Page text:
the universe upon my back,
everything.

I think some people take offense that I anthropomorphize the creatures I meet in the woods – give them personalities and narratives. But, it’s not like I think they are skipping around in the forest singing and such. I use personification to get the reader to think outside of themselves, to consider the other creatures with whom we share this planet. We’re all connected…that is, ultimately, the theme of Evidence of Flossing: What We Leave Behind, and of a lot of my other writing.

What form are you inspired to write in the most? Why?
I write mostly free form poetry. It’s simply how my muse speaks to me right now. However, I have been working with a group of local poets, the Guilford Poets Guild, for the past few years. Very often they write in specific forms— a sonnet, a villanelle, haiku. I’ve been thinking I’d like to challenge myself to look to form a little more in my work. That could be fun!

What type of project are you working on next?
For the near future, I’ve been thinking about publishing a short story I wrote called “Water Under the Bridge.” It’s an epistolary novella told through a series of emails. And then another book of poetry, but that won’t be for several years.

When did you first consider yourself a writer / poet?
I’ve been a writer for as long as I can remember — grade school creative writing, high school newspaper, college journalism, freelance writing, zine publishing. For the past 25 years, I’ve been the wearer of all hats – editor, copy writer, marketing wordsmith – as the owner of Words by Jen, a graphic design business in Branford, Connecticut.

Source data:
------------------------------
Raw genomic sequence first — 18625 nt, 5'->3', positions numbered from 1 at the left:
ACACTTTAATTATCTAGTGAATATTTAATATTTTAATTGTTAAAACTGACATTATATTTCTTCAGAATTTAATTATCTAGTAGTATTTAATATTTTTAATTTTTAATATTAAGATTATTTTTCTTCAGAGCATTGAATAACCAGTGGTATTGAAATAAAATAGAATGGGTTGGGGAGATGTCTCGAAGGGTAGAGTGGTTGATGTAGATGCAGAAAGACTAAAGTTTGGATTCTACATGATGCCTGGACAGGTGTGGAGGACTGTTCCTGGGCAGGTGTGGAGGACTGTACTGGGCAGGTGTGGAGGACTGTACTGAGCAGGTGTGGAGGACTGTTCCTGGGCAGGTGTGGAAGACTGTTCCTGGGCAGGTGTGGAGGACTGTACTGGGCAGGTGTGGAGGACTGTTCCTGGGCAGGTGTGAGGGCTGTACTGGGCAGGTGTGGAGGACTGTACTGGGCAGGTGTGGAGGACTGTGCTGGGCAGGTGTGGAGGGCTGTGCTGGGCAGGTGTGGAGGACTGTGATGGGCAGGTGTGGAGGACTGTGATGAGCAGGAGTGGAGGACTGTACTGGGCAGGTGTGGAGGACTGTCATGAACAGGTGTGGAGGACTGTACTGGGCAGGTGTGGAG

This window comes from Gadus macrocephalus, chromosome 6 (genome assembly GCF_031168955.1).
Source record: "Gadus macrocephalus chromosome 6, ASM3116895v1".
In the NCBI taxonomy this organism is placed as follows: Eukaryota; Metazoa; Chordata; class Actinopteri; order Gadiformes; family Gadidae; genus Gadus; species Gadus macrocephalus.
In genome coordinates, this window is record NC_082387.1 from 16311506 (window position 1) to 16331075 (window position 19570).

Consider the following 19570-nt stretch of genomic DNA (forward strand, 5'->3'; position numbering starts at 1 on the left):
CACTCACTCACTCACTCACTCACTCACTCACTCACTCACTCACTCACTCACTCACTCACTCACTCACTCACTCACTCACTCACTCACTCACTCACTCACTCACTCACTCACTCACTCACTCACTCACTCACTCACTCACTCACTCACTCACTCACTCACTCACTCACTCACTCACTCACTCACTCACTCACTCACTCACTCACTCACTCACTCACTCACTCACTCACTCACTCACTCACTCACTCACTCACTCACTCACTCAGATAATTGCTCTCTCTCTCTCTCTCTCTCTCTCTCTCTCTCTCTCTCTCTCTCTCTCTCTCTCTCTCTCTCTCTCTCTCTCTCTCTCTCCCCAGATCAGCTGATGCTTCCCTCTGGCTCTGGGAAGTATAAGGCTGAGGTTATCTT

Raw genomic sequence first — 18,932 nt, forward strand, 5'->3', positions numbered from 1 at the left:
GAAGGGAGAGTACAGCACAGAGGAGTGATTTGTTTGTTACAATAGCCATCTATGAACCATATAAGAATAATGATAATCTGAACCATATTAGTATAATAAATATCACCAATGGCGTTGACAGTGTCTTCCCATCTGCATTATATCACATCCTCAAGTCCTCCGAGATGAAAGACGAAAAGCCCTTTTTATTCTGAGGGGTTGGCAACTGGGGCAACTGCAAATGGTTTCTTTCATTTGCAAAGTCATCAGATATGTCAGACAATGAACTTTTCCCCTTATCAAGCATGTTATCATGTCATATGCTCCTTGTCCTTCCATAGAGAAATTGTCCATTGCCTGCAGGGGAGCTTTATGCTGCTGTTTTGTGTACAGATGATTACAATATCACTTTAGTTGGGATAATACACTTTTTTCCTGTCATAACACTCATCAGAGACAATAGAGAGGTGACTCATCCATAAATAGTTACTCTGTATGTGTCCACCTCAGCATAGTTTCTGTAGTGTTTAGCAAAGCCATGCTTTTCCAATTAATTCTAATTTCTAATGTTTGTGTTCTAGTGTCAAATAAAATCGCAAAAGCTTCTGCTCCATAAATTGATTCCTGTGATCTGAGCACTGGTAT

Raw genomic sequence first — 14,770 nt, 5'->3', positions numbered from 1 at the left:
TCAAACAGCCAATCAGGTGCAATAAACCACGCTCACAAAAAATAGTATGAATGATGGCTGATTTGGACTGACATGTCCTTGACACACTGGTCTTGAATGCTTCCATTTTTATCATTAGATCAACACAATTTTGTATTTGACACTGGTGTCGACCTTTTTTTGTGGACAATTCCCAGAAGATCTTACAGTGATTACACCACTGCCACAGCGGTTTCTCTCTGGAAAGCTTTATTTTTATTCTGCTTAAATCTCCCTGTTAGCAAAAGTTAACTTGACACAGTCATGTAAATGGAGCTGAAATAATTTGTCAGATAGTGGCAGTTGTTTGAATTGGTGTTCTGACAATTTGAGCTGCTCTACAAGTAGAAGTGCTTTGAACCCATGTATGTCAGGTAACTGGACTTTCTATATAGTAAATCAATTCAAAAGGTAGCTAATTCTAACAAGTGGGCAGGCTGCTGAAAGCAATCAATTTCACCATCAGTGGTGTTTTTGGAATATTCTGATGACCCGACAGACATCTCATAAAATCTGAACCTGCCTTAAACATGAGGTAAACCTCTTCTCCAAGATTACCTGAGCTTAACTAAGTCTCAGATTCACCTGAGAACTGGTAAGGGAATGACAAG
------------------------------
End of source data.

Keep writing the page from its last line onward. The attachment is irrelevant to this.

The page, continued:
I maintain a regular blog, Random Acts of Writing (www.randomactsofwriting.net) on which I write essays, travelogues, book reviews, flash fiction, and poetry.

I have written poetry for much of my life, but have gravitated to that form almost exclusively for the past three or four years.

How do you research markets for your work, perhaps as some advice for not-yet-published poets?
Just write. That’s my advice. It’s very easy to get caught up in the “business” of writing – editing, researching, preparing, submitting (and waiting), then doing that all over again for the next poem. I call it “hoop jumping.”

Better to just make time to do the writing, perfect your craft, connect with other writers. Just write.

What would you say is your interesting writing quirk?
I do my best writing at 3:00 a.m. I love the quiet of the early hours of the morning, before anyone else is awake. There are no distractions – none of the bells and dings and buzzing of our social technologies. Just sweet dark quiet…and coffee.

As a child, what did you want to be when you grew up?
Honestly? I wanted to be Jeannie from I Dream of Jeannie. I loved her little bottle house! Wouldn’t that be a great place to write? Plus, she had magical powers. What could be better than that?

Anything additional you want to share with the readers?
Yes. Don’t fight with your craft. Let it be. Let it do what it wants to do. I see a lot of angst-ridden memes about writers. Quotes that talk about the suffering we must endure, the anguish of writer’s block, the agony of rejection letters. Forget all of that and Just Write. Here’s a great quote to think about from writer Alan Moore…

“To me, all creativity is magic. Ideas start out in the empty void of your head – and they end up as a material thing, like a book you can hold in your hand. That is the magical process. It’s an alchemical thing. Yes, we do get the gold out of it but that’s not the most important thing. It’s the work itself.” ― Alan Moore